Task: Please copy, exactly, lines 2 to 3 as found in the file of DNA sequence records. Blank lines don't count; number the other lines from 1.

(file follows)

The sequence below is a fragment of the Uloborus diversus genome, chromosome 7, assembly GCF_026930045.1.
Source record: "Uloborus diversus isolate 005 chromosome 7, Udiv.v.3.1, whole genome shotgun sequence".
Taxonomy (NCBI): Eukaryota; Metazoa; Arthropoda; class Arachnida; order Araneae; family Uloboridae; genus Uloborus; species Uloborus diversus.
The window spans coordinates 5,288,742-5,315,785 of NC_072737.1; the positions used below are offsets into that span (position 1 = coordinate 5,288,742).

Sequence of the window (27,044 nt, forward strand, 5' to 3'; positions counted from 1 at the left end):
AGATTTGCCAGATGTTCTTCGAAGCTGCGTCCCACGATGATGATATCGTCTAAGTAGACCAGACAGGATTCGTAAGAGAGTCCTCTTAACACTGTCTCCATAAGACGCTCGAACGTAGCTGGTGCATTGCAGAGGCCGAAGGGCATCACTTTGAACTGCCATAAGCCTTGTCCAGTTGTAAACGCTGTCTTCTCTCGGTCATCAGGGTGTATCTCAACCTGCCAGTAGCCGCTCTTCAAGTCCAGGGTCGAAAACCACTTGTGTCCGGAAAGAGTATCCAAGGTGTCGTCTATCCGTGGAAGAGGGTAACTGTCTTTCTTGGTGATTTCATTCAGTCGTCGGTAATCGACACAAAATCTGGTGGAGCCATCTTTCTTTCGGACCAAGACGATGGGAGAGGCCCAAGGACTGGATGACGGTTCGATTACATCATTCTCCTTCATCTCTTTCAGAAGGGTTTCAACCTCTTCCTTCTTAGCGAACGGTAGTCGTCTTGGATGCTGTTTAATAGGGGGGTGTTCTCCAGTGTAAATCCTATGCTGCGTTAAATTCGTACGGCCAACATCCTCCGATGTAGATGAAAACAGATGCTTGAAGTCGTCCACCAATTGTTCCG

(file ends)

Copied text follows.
Source record: "Uloborus diversus isolate 005 chromosome 7, Udiv.v.3.1, whole genome shotgun sequence".
Taxonomy (NCBI): Eukaryota; Metazoa; Arthropoda; class Arachnida; order Araneae; family Uloboridae; genus Uloborus; species Uloborus diversus.